Microsoft is wrong in arguing that the need for "speedy resolution of the action" cannot "establish an exceptional condition" (Reply at 5). That is true only when the asserted interest in "speedy resolution" is merely a disguised appeal to "calendar congestion" or reflects an aversion to conducting "a lengthy trial." See La Buy v. Howes Leather Co., 352 U.S. 249, 258- 59 (1957); In re United States, 816 F.2d 1083, 1089 (6th Cir. 1987). When, as here, the reference facilitates prompt resolution of the action for other reasons, and expedition serves the public interest, an "exceptional condition" may be found. See, e.g., Loral Corp. v. Douglas Corp., 558 F.2d 1130, 1132-33 (2d Cir. 1977); CAB v. Carefree Travel, Inc., 513 F.2d 374, 383 (2d Cir. 1975).
Finally, Microsoft's reliance on the La Buy Court's rejection of a reference based on supposed "'unusual complexity of issues of both fact and law'" (Reply at 4-5 (quoting 352 U.S. at 259)), is misplaced. The La Buy Court simply recognized that "most litigation in the antitrust field is complex" and so an assertion of complexity, without more, would threaten to "make references the rule rather than the exception." 352 U.S. at 258-59. The Court also opined that appointment of a "temporary substitute" in the circumstances presented -- which included that the judge "could dispose of the litigation with greater dispatch and less effort than anyone else" in view of his "knowledge of the cases at the time of the references" -- would detract from the quality of justice received. Id. at 256, 259. Neither of these consequences is threatened by the reference in this case, which (unlike that in LaBuy) is merely advisory and grounded in conditions beyond ordinary complexity. "This is no La Buy case." Rogers, 278 F.2d at 270-73 (upholding unconsented reference to determine "all issues of fact and law involved in [the] action")
3. In any event, even if the district court erred, there are no "exceptional circumstances amounting to a judicial usurpation of power" that justify issuing an extraordinary writ. Will v. United States, 389 U.S. 90, 95 (1968) (internal quotations omitted). Because the reference in this case comports with Article III, mandamus cannot issue on the ground that the court had "no discretion" (and thus no jurisdiction) to make the reference. Bituminous Coal, 949 F.2d at 1168. Rather, the most Microsoft can claim is that the district court erroneously exercised its discretion. See Cruz v. Hauck, 515 F.2d 322, 330 (5th Cir. 1975) (explaining that Rule 53's "exceptional condition" limitation is not derived from Article III).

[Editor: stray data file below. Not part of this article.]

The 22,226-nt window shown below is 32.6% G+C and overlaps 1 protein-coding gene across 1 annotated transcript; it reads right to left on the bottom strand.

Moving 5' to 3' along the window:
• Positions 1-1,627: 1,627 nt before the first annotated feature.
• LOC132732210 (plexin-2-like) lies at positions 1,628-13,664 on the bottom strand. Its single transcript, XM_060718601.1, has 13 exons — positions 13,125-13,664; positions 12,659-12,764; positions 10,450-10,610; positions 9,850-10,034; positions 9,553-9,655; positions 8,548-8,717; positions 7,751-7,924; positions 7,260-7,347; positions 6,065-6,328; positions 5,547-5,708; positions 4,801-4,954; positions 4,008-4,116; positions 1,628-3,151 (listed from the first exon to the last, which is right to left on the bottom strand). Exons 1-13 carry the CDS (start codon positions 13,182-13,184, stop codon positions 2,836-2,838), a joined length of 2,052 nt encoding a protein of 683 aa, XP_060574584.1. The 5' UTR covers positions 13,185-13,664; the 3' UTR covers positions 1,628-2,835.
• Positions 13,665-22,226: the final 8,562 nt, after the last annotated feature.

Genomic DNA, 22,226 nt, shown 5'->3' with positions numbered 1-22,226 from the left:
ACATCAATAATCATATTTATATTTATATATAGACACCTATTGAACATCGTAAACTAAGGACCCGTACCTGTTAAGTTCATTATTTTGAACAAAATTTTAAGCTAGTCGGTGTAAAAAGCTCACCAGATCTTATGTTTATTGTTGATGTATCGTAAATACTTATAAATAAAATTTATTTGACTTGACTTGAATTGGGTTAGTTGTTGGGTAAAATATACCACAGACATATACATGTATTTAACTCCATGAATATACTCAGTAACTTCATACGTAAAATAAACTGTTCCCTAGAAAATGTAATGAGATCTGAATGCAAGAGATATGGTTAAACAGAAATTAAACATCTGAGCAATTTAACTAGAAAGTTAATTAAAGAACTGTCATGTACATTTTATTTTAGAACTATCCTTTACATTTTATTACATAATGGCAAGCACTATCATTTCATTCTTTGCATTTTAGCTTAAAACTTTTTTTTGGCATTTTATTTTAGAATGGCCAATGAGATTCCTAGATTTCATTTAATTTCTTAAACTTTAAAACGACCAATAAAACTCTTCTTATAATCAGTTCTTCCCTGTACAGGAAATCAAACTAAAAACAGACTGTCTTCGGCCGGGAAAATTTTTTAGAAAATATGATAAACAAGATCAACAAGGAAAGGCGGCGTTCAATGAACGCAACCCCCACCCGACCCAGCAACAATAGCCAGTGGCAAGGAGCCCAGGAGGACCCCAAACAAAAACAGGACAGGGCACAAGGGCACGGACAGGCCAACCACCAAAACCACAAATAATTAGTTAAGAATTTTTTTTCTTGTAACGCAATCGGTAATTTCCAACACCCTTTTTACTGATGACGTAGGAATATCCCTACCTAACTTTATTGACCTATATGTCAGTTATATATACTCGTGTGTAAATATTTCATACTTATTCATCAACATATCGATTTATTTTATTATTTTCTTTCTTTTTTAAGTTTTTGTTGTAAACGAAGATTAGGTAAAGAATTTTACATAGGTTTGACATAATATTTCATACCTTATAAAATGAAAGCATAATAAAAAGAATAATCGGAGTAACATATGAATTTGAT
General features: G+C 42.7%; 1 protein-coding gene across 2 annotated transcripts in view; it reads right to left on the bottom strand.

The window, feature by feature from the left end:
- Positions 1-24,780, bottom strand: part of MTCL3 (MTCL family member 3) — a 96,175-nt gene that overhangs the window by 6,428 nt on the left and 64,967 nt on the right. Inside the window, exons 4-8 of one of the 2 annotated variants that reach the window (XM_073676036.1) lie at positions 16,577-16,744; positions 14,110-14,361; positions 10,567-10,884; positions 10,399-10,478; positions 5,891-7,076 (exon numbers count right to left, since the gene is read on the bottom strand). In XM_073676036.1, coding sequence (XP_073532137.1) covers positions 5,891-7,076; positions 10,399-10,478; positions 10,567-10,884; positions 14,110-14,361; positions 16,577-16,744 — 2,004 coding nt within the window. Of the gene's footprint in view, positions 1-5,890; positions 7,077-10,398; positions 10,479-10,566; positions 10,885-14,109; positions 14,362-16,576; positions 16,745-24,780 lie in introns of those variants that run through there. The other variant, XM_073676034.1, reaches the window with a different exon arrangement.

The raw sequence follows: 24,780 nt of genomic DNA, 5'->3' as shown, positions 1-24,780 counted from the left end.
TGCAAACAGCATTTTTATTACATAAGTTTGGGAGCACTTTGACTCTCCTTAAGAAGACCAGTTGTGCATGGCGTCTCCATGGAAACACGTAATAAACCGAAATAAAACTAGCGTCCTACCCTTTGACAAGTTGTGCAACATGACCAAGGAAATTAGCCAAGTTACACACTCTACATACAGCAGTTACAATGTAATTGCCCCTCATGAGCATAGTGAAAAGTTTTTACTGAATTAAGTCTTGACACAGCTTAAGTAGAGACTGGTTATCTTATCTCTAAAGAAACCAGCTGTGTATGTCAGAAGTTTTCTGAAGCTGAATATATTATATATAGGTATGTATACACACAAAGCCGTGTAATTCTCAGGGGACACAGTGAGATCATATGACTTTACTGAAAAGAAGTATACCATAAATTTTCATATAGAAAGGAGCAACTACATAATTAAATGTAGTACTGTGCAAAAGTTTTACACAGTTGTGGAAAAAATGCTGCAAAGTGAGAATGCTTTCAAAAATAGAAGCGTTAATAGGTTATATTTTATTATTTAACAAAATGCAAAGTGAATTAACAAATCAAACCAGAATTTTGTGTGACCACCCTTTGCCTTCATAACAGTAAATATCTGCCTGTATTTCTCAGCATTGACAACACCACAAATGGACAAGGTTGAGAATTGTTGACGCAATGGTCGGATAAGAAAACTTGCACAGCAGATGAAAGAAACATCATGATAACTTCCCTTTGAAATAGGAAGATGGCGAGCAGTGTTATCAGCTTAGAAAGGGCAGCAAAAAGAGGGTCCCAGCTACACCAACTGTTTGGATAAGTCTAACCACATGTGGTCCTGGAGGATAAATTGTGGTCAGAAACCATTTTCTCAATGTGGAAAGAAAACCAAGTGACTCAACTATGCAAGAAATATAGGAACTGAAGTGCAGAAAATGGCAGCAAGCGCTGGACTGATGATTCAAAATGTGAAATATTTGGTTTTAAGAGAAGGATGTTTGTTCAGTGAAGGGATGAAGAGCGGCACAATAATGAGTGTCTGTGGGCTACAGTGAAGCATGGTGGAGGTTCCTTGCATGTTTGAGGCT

In such circumstances, "the writ will ordinarily be denied" if the complaining party possesses "an adequate remedy by appeal or otherwise." National Right to Work Legal Defense v. Richey, 510 F.2d 1239, 1242 (D.C. Cir. 1975) (internal quotations omitted). Because Microsoft can raise its Rule 53 argument in an appeal from a final judgment, Microsoft cannot demonstrate the "special risk of significant irreparable harm," In re Pearson, 990 F.2d 653, 656 n.4 (1st Cir. 1993), that might warrant invoking "the heavy artillery of a prerogative writ," Bituminous Coal, 949 F.2d at 1169. See, e.g., Stauble v. Warrob, Inc., 977 F.2d 690, 693 & n.4 (1st Cir. 1993) (denial of mandamus reflected that the "order of reference, even if improvident, presented no danger of irreparable harm").3
Microsoft's contention that "settled law" requires issuing mandamus to correct a mere abuse of discretion (Reply at 4) thus ignores settled limitations on use of the extraordinary writ. La Buy, to which Microsoft points, lends it no assistance. There, the Court upheld the court of appeals' issuance of "supervisory" mandamus to end a district court's "practice" of improperly referring cases to special masters. See 352 U.S. at 258-60; see also In re United States, 872 F.2d 472, 479 (D.C. Cir. 1989) (explicating La Buy); In re United States, 598 F.2d 233, 237 (D.C. Cir. 1979) (same). As this Court has explained, "[n]othing in La Buy suggests that mandamus is any more appropriate, generally, to correct errors relating to the appointment of special masters than to correct other kids of errors." In re Thornburgh, 869 F.2d 1503, 1508 (D.C. Cir. 1989). Obviously, the reference here does not "show any persistent or deliberate disregard of limiting rules such as might bring the case within the ambit of 'supervisory' mandamus." to Work, 510 F.2d at 1243 (citing La Buy).4